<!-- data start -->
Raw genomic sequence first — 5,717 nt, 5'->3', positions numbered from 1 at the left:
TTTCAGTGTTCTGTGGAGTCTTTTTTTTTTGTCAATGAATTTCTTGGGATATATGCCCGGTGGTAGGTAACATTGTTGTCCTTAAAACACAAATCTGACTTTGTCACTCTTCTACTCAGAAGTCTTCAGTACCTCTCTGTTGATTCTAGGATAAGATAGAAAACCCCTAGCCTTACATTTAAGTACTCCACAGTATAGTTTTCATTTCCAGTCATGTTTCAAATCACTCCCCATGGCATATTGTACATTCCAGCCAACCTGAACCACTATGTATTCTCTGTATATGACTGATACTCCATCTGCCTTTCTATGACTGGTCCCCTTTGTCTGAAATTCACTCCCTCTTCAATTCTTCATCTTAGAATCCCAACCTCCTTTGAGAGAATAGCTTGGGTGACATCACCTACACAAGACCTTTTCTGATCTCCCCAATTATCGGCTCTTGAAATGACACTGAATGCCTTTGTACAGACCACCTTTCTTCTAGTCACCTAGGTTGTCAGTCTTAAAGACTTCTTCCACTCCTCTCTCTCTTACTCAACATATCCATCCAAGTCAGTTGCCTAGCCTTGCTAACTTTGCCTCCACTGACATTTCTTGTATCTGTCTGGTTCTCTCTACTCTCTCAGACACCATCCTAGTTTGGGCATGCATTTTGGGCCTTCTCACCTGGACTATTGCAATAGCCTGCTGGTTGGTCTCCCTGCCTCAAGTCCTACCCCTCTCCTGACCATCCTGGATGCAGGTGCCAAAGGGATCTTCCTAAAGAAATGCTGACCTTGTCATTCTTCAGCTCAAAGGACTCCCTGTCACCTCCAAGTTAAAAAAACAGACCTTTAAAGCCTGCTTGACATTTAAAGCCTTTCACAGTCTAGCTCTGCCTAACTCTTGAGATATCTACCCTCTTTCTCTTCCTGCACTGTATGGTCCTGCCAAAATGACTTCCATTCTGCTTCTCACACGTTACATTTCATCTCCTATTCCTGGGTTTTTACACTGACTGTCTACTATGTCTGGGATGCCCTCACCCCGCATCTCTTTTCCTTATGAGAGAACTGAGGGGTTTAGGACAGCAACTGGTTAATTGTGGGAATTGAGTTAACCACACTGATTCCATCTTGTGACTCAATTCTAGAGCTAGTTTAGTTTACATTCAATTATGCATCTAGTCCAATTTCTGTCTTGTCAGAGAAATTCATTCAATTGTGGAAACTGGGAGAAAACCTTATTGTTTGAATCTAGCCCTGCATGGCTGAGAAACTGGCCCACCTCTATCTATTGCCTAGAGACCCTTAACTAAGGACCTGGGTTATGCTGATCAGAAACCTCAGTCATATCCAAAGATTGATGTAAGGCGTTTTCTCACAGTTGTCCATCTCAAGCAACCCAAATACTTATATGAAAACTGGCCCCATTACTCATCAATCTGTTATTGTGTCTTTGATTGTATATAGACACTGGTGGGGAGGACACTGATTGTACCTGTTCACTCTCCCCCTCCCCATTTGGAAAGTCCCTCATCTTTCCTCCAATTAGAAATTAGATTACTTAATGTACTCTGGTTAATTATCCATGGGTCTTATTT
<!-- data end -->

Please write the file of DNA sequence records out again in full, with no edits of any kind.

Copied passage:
Raw genomic sequence first — 5,717 nt, 5'->3', positions numbered from 1 at the left:
TTTCAGTGTTCTGTGGAGTCTTTTTTTTTTGTCAATGAATTTCTTGGGATATATGCCCGGTGGTAGGTAACATTGTTGTCCTTAAAACACAAATCTGACTTTGTCACTCTTCTACTCAGAAGTCTTCAGTACCTCTCTGTTGATTCTAGGATAAGATAGAAAACCCCTAGCCTTACATTTAAGTACTCCACAGTATAGTTTTCATTTCCAGTCATGTTTCAAATCACTCCCCATGGCATATTGTACATTCCAGCCAACCTGAACCACTATGTATTCTCTGTATATGACTGATACTCCATCTGCCTTTCTATGACTGGTCCCCTTTGTCTGAAATTCACTCCCTCTTCAATTCTTCATCTTAGAATCCCAACCTCCTTTGAGAGAATAGCTTGGGTGACATCACCTACACAAGACCTTTTCTGATCTCCCCAATTATCGGCTCTTGAAATGACACTGAATGCCTTTGTACAGACCACCTTTCTTCTAGTCACCTAGGTTGTCAGTCTTAAAGACTTCTTCCACTCCTCTCTCTCTTACTCAACATATCCATCCAAGTCAGTTGCCTAGCCTTGCTAACTTTGCCTCCACTGACATTTCTTGTATCTGTCTGGTTCTCTCTACTCTCTCAGACACCATCCTAGTTTGGGCATGCATTTTGGGCCTTCTCACCTGGACTATTGCAATAGCCTGCTGGTTGGTCTCCCTGCCTCAAGTCCTACCCCTCTCCTGACCATCCTGGATGCAGGTGCCAAAGGGATCTTCCTAAAGAAATGCTGACCTTGTCATTCTTCAGCTCAAAGGACTCCCTGTCACCTCCAAGTTAAAAAAACAGACCTTTAAAGCCTGCTTGACATTTAAAGCCTTTCACAGTCTAGCTCTGCCTAACTCTTGAGATATCTACCCTCTTTCTCTTCCTGCACTGTATGGTCCTGCCAAAATGACTTCCATTCTGCTTCTCACACGTTACATTTCATCTCCTATTCCTGGGTTTTTACACTGACTGTCTACTATGTCTGGGATGCCCTCACCCCGCATCTCTTTTCCTTATGAGAGAACTGAGGGGTTTAGGACAGCAACTGGTTAATTGTGGGAATTGAGTTAACCACACTGATTCCATCTTGTGACTCAATTCTAGAGCTAGTTTAGTTTACATTCAATTATGCATCTAGTCCAATTTCTGTCTTGTCAGAGAAATTCATTCAATTGTGGAAACTGGGAGAAAACCTTATTGTTTGAATCTAGCCCTGCATGGCTGAGAAACTGGCCCACCTCTATCTATTGCCTAGAGACCCTTAACTAAGGACCTGGGTTATGCTGATCAGAAACCTCAGTCATATCCAAAGATTGATGTAAGGCGTTTTCTCACAGTTGTCCATCTCAAGCAACCCAAATACTTATATGAAAACTGGCCCCATTACTCATCAATCTGTTATTGTGTCTTTGATTGTATATAGACACTGGTGGGGAGGACACTGATTGTACCTGTTCACTCTCCCCCTCCCCATTTGGAAAGTCCCTCATCTTTCCTCCAATTAGAAATTAGATTACTTAATGTACTCTGGTTAATTATCCATGGGTCTTATTT